|If they're IDE optical drives, if they're on the same data cable, a problem with one faulty drive can affect the other drive even if the other drive is not faulty when connected by itself. |
Try connecting each drive by itself, and see what the symptoms are.
If they're both burner drives, you don't need two optical drives. A combo DVD burner drive can burn both CDs and DVDs. The CPU accesses drives one drive at a time, though it often accesses each drive in turn rapidly. The only time you save while burning when you have two is one can have a disk in one to be read, the other can have a disk in it to burn, and you don't have to take the time to change disks.
All optical drives, like floppy drives, have a sensor or switch that "tells" the operating system when a disk has been changed. Sometimes that malfunctions, usually after the drive has been used a lot
Also, for IDE drives, floppy drives, a single wire of the 34 or 40 or 80 wire data cable can have no connection or a poor connection and just one feature may not work. E.g. I answered a Topic not long ago where only the hard drive activity led did not work for a hard drive for two different people, and changing the IDE data cable cured the problem in both cases. The same may apply to the disk change wire.
The following also applies to floppy data cables.
It is common to un-intentionally damage IDE data cables, especially while removing them - the 80 wire ones are more likely to be damaged. What usually happens is the cable is ripped at either edge and the wires there are either damaged or severed, often right at a connector or under it's cable clamp there, where it's hard to see - if a wire is severed but it's ends are touching, the connection is intermittant, rather than being reliable.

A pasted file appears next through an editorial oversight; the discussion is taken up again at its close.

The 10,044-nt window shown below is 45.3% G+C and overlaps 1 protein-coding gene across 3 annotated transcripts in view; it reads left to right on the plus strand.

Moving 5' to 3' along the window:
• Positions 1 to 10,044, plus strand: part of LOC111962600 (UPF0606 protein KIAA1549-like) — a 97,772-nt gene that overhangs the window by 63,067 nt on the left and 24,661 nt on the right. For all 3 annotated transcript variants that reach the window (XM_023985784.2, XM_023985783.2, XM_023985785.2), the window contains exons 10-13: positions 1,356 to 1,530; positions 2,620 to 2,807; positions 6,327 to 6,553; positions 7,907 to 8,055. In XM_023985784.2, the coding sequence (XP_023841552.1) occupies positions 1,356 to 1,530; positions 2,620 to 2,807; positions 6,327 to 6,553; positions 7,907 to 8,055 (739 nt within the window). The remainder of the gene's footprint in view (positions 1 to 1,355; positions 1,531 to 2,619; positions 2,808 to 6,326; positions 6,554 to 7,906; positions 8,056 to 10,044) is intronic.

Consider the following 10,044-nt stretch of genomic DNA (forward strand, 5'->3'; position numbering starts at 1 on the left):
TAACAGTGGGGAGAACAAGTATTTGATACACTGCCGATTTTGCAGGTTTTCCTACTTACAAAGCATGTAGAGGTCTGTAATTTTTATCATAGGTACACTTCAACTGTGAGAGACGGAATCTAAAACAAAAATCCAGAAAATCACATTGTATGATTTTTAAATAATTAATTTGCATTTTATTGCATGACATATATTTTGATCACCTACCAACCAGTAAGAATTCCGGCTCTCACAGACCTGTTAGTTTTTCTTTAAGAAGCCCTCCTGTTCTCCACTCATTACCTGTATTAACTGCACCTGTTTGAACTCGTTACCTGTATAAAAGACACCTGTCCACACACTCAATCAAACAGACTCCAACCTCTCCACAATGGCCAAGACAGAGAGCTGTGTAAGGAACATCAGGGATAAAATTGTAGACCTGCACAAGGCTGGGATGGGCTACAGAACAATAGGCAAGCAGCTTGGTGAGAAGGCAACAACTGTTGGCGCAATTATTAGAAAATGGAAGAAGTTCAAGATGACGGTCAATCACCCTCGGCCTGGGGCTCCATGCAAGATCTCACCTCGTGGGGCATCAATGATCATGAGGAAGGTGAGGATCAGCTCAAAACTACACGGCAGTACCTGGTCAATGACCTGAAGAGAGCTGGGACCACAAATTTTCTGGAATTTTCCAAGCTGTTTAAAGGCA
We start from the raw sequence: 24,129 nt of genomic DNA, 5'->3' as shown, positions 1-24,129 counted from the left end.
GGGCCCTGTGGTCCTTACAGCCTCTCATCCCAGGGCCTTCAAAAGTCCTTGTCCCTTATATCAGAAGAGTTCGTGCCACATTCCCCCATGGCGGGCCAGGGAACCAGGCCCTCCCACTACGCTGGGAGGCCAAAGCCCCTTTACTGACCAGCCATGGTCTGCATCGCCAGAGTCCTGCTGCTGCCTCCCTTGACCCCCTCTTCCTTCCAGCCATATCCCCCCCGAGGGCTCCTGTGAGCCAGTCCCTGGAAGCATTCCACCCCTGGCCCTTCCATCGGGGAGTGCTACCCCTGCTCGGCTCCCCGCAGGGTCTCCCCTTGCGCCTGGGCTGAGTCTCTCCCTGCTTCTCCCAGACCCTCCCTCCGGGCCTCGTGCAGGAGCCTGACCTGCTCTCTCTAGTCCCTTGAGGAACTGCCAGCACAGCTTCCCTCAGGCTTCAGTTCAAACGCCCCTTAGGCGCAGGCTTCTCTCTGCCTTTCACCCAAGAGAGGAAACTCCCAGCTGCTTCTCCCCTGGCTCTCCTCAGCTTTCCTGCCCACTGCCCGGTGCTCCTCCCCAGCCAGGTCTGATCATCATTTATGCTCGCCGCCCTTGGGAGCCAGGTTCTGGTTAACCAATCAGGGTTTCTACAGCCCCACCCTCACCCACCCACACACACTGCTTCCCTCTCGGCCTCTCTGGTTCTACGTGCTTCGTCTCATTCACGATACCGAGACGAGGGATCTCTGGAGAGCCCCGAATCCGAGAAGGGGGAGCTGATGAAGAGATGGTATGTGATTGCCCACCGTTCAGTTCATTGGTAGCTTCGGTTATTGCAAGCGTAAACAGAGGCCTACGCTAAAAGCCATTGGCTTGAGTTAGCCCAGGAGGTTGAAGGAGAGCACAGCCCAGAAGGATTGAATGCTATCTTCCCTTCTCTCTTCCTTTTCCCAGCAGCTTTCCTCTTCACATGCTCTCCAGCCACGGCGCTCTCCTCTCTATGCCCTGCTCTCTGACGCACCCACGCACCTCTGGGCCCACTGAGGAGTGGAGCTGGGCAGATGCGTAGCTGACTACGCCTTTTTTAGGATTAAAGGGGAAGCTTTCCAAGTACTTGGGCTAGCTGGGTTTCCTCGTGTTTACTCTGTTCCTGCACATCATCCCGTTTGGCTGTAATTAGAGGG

Another common thing is for the data cable to be separated from the connector contacts a bit after you have removed a cable - there should be no gap between the data cable and the connector - if there is press the cable against the connector to eliminate the gap.
80 wire data cables are also easily damaged at either edge if the cable is sharply creased at a fold in the cable.
Try another data cable if in doubt.
Laser lenses get dirty eventually. Have you tried using a laser lens cleaning CD in the drives, at least once in a while, particularly before you burn ?
The most frequent thing that goes wrong with optical drives after they have been used a lot is the sleeve bearings in the drive's motor deteriorate to the point that the motor can no longer spin a disk at the full max speed, and eventually it can't even spin a disk at 1X.
The second most frequent thing that goes wrong with optical drives after they have been used a lot is something goes wrong with a laser or it's circuits - burner drives have at least two.
Optical drives don't last forever, and they're cheaper now than they've ever been. Replace the drive if you can't figure out what's wrong.